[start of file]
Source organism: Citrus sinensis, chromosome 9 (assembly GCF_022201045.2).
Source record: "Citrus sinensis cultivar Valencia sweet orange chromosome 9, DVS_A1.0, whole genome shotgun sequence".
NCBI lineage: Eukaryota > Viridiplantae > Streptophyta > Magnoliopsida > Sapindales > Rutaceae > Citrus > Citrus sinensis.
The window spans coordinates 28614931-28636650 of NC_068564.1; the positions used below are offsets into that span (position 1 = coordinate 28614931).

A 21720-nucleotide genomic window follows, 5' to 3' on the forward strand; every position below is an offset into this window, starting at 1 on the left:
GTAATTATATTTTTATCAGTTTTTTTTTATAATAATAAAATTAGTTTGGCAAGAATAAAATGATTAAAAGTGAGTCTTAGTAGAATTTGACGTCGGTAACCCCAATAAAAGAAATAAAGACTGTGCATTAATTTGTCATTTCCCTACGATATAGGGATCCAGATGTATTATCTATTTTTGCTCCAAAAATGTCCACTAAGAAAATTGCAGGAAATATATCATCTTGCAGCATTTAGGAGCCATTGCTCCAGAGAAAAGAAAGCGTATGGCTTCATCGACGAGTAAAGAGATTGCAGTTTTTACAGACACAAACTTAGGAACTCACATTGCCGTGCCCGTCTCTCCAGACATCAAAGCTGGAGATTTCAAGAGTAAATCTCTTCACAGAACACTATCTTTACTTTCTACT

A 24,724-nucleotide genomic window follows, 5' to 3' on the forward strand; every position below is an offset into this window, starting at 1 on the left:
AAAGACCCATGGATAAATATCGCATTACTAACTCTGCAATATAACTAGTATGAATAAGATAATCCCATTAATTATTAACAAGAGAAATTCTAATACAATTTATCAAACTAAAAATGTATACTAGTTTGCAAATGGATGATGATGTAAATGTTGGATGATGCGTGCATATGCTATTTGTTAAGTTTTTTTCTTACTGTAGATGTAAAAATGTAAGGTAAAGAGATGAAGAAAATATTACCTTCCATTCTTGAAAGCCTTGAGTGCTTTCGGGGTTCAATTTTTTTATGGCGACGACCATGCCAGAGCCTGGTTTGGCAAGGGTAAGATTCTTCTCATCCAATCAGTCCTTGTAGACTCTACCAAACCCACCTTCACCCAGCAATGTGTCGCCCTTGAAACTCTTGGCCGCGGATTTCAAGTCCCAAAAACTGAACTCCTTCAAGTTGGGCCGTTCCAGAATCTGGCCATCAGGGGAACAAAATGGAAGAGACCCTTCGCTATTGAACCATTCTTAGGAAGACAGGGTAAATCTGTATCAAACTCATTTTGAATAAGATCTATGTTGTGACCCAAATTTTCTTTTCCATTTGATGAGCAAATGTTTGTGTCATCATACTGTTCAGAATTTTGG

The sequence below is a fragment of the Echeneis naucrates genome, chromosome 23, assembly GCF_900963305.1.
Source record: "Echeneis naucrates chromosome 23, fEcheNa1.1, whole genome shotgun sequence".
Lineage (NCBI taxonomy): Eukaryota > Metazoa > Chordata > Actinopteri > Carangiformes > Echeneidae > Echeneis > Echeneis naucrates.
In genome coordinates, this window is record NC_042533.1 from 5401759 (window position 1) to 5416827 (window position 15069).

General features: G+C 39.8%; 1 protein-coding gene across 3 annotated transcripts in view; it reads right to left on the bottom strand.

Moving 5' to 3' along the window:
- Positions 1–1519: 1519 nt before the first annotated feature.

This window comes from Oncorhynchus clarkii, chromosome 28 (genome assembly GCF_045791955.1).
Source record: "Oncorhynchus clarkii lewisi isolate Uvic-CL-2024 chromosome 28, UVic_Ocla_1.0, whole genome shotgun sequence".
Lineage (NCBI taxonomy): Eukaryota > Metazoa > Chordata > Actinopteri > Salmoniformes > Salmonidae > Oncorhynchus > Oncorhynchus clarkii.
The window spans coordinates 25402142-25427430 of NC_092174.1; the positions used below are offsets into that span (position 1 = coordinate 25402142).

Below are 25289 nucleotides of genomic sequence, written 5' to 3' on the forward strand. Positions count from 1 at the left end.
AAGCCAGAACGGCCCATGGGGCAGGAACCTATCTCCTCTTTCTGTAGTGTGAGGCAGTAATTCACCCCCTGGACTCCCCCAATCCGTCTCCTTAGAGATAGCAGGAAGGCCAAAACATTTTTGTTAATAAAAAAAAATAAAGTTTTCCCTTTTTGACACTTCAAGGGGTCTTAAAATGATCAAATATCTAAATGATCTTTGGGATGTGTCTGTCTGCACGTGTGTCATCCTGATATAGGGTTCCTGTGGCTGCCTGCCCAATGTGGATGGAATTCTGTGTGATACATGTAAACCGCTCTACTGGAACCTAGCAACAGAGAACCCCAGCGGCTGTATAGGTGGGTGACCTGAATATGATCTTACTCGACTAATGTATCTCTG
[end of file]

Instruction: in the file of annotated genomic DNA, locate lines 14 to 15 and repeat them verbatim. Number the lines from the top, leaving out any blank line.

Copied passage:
Moving 5' to 3' along the window:
- Positions 1–1519: 1519 nt before the first annotated feature.